Texas plans to allow marriage ceremonies inside prisons between an inmate and an intended spouse who isn't incarcerated, officials disclosed Tuesday.The story included a few details about how the new system would work:
Inmates in Texas historically have been allowed to marry by proxy, meaning someone stood in for the prisoner at a ceremony held somewhere other than the penitentiary. But a state law that took effect a year ago and requires both parties be present for a marriage ceremony has had the unintended consequence of halting proxy marriages in Texas prisons. At the same time, U.S. Supreme Court rulings have upheld prisoners' right to marry.
State prison officials said they're framing the new rules now.
"Given the restrictions and understanding offenders have a legal right to marry, the agency is drafting a policy that allows an inmate to marry a non-incarcerated person within our facilities," agency spokesman Jason Clark said.
According to the plans, the marriages would have to comply with prison visitation rules, be consistent with the prisoner's visitation status and require no special amenities.RELATED: See this interesting, related story from The New Statesman.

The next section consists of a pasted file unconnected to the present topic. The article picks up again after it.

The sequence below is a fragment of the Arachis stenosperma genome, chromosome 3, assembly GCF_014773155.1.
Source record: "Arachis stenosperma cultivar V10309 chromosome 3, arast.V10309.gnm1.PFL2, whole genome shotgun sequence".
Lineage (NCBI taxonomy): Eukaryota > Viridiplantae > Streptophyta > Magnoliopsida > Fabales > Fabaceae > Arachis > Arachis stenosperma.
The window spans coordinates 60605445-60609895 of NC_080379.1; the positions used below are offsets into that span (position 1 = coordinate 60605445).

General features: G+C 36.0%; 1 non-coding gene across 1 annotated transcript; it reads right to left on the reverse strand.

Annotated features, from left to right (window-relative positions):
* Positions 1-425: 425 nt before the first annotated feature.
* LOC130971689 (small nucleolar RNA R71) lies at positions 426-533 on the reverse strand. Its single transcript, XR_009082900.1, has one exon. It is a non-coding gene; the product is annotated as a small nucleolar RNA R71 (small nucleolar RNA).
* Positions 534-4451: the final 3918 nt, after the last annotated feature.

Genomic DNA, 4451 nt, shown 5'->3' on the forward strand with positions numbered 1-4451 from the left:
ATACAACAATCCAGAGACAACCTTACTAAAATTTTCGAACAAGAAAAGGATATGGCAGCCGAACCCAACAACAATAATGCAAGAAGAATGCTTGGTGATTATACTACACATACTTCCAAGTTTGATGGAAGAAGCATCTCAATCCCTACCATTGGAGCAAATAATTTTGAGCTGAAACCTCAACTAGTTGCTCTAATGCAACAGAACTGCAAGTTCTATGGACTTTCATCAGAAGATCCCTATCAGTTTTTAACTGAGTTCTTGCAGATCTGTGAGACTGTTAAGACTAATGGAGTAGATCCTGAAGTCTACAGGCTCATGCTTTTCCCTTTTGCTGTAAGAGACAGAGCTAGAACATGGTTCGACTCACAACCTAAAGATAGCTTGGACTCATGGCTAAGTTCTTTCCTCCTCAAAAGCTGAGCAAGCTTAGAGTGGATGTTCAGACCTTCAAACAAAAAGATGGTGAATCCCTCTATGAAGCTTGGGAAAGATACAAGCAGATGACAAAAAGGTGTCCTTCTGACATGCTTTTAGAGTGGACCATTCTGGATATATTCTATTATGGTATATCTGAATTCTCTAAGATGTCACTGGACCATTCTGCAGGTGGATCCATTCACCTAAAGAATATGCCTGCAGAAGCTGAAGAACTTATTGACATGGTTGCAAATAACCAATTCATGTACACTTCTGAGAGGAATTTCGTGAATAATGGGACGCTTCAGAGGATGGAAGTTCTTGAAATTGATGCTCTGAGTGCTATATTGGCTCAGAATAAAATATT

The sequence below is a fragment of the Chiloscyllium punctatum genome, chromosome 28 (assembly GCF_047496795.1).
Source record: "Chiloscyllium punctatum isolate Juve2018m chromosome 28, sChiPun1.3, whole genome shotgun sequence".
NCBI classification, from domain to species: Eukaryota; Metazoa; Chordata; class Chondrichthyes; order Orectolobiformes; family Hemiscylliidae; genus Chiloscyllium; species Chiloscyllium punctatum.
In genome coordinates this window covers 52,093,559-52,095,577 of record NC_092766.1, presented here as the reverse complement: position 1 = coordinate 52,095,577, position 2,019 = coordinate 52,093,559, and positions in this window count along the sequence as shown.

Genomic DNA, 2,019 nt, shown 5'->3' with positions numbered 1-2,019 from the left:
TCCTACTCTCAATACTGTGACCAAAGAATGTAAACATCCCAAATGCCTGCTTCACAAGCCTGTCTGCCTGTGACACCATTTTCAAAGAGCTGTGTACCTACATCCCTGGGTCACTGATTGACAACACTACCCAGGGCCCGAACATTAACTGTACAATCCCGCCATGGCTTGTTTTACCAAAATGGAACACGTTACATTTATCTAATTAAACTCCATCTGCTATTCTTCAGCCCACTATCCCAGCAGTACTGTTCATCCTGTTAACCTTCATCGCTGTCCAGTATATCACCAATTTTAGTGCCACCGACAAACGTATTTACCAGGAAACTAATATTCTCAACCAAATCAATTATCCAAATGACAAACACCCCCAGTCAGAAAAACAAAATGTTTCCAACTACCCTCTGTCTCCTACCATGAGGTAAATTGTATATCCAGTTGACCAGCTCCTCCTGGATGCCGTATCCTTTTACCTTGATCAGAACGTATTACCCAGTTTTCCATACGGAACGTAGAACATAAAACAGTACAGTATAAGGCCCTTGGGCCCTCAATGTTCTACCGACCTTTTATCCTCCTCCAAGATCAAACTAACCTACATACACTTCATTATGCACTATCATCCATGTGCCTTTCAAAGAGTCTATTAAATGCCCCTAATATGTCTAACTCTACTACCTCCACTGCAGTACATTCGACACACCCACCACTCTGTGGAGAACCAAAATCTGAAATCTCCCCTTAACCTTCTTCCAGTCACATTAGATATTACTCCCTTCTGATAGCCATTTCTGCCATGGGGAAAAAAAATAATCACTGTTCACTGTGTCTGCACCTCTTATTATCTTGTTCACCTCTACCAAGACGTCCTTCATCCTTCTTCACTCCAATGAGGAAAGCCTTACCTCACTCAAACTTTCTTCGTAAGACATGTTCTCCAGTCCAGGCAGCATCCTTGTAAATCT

For example, a death row inmate is not allowed any outside contact. While the inmate could get married under the new policy, the prisoner still would be separated by glass and be allowed no contact with a spouse.
Rules already on the books don't allow conjugal visits.
The spouse would have to obtain the marriage license, make arrangements for someone to conduct the nuptials and be responsible for any payment to that person. Prison chaplains would not be involved, Clark said. Attendance would be limited to the offender, the spouse and the person conducting the ceremony.
"Some of the other details are still being worked out at this point," he said.